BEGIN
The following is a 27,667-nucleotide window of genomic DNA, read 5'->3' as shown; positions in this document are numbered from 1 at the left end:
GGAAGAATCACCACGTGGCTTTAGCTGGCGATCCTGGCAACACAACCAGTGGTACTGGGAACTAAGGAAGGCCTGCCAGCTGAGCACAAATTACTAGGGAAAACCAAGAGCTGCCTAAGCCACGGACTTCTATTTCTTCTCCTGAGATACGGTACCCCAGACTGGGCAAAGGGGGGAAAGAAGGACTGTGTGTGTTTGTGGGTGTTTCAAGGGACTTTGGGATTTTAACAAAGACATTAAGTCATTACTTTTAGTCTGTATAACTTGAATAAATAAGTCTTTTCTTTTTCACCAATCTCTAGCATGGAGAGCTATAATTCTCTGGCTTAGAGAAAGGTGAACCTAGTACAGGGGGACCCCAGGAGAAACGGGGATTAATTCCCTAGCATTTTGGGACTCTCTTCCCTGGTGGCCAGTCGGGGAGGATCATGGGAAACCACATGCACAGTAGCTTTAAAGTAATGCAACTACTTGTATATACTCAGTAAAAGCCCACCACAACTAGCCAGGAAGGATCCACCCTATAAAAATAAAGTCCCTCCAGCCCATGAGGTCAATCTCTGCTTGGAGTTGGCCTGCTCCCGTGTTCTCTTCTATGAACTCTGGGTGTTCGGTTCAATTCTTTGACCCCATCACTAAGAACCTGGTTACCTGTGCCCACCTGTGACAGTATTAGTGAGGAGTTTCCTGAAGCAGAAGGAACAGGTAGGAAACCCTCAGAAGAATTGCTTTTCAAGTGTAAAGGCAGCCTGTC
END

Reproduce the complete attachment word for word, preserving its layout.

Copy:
The following is a 27,667-nucleotide window of genomic DNA, read 5'->3' as shown; positions in this document are numbered from 1 at the left end:
GGAAGAATCACCACGTGGCTTTAGCTGGCGATCCTGGCAACACAACCAGTGGTACTGGGAACTAAGGAAGGCCTGCCAGCTGAGCACAAATTACTAGGGAAAACCAAGAGCTGCCTAAGCCACGGACTTCTATTTCTTCTCCTGAGATACGGTACCCCAGACTGGGCAAAGGGGGGAAAGAAGGACTGTGTGTGTTTGTGGGTGTTTCAAGGGACTTTGGGATTTTAACAAAGACATTAAGTCATTACTTTTAGTCTGTATAACTTGAATAAATAAGTCTTTTCTTTTTCACCAATCTCTAGCATGGAGAGCTATAATTCTCTGGCTTAGAGAAAGGTGAACCTAGTACAGGGGGACCCCAGGAGAAACGGGGATTAATTCCCTAGCATTTTGGGACTCTCTTCCCTGGTGGCCAGTCGGGGAGGATCATGGGAAACCACATGCACAGTAGCTTTAAAGTAATGCAACTACTTGTATATACTCAGTAAAAGCCCACCACAACTAGCCAGGAAGGATCCACCCTATAAAAATAAAGTCCCTCCAGCCCATGAGGTCAATCTCTGCTTGGAGTTGGCCTGCTCCCGTGTTCTCTTCTATGAACTCTGGGTGTTCGGTTCAATTCTTTGACCCCATCACTAAGAACCTGGTTACCTGTGCCCACCTGTGACAGTATTAGTGAGGAGTTTCCTGAAGCAGAAGGAACAGGTAGGAAACCCTCAGAAGAATTGCTTTTCAAGTGTAAAGGCAGCCTGTC